Tracing the Origin of the Fortune Cookie
Giving credit to the Chinese, most Americans have never considered an
American origin to fortune cookies, the crispy, bow-shaped sugar cookies
served in restaurants as the finale of a Chinese meal.
While the Chinese have no tradition of dessert, one competing legend of
the fortune cookie suggests it was introduced in the Japanese Tea Garden
in San Franciscos Golden Gate Park and the idea pirated by a local
Chinese restauranteur. A Japanese American heritage is claimed by
others, contending the cookie is a descendent of the sembet, a
flat, round, rice cracker.
The Chinese believe the fortune cookie is a modern Chinese American
interpretation of the moon cake. Legend has it that moon cakes were used
in the fourteenth century as a means of critical communication. In their
efforts to stave off the Mongols, Chinese soldiers disguised as monks
allegedly communicated strategies by stuffing messages into moon cakes.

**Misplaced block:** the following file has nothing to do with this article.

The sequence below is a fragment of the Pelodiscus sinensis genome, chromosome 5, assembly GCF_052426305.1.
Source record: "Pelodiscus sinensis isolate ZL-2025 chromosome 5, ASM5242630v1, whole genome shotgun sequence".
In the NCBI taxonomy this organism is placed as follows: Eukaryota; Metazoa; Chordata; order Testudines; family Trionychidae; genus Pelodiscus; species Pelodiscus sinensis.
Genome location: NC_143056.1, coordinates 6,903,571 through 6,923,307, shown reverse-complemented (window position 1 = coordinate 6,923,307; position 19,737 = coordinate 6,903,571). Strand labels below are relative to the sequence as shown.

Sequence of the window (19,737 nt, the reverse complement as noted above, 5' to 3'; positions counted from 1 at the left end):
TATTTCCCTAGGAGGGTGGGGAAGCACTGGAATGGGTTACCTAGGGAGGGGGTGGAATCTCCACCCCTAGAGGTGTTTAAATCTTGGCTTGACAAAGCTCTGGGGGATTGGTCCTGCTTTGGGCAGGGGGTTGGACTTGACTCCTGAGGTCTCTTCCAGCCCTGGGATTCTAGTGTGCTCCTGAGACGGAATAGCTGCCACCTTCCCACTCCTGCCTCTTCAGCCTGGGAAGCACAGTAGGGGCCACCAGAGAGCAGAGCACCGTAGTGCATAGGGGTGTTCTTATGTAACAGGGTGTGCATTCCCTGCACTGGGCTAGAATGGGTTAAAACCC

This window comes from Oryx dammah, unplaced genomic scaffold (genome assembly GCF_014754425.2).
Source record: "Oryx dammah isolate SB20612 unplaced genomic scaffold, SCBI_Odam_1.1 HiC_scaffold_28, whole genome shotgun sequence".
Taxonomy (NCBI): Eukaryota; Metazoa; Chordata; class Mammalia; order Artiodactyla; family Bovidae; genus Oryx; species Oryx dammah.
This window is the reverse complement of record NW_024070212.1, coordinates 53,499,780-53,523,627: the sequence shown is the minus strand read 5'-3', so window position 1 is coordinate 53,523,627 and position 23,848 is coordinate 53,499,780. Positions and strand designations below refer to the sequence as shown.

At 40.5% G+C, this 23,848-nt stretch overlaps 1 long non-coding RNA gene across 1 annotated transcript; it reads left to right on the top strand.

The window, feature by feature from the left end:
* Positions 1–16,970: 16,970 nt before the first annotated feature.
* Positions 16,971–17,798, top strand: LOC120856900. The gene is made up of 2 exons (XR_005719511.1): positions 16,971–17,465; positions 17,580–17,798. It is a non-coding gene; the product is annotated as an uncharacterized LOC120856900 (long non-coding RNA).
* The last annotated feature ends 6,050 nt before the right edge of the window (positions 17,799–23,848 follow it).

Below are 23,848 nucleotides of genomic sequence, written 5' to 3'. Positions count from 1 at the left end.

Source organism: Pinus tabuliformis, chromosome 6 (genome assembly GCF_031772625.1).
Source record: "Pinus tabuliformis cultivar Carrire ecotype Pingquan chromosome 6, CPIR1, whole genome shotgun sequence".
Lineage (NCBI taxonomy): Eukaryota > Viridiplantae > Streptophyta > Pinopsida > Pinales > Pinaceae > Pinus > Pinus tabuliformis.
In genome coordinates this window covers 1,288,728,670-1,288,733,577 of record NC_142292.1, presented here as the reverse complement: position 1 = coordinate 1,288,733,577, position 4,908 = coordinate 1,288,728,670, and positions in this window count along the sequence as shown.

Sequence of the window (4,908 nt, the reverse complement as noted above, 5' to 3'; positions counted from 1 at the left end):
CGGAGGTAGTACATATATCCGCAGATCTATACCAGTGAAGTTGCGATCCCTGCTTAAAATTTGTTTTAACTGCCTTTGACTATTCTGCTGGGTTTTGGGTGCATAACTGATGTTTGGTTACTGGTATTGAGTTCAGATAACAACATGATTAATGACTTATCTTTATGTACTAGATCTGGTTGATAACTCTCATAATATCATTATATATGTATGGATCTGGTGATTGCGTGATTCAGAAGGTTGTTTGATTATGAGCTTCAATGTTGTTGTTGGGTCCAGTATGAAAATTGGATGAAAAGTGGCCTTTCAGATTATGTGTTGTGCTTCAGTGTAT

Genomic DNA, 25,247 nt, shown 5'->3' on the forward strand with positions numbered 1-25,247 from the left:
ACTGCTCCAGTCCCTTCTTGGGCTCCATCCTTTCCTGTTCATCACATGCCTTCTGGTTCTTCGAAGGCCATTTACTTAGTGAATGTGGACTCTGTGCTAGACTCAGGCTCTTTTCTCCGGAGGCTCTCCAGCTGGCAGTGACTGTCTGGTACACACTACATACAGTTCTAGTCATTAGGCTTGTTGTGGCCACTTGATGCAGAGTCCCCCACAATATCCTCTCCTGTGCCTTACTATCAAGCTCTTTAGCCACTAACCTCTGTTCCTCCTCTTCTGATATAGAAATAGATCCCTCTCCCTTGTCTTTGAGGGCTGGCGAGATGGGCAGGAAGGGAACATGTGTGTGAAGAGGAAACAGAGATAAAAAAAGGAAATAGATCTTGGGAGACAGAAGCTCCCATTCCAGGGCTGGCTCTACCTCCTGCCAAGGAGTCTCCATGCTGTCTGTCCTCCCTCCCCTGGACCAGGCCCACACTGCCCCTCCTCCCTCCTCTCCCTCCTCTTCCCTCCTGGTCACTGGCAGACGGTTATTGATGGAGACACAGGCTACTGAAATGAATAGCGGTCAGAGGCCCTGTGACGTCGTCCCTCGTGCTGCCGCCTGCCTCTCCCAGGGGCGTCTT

The concept of message-stuffed pastry has supposedly endured through
Perhaps the most plausible story dates back to 1918 when, in Los
Angeles, David Jung, founder of the Hong Kong Noodle Co., invented the
fortune cookie as a sweet treat and encouraging word for unemployed men
who gathered on the streets. Some claim the cookie was more likely
invented as a gimmick for Jungs noodle business than as an icon of
Revolutionizing the process of forming fortune cookies -- initially
performed awkwardly with chopsticks -- Edward Louie invented a folding
machine for his Lotus Fortune Cookie Company, which is still in existence today
in San Francisco.
Now mass produced and widely distributed, the fortune cookie is exported
to China and Hong Kong with fortunes written in English. Most popular in
the United States, the cookies continue to lift spirits with promises of
great success, love and harmony, fame and good fortune.
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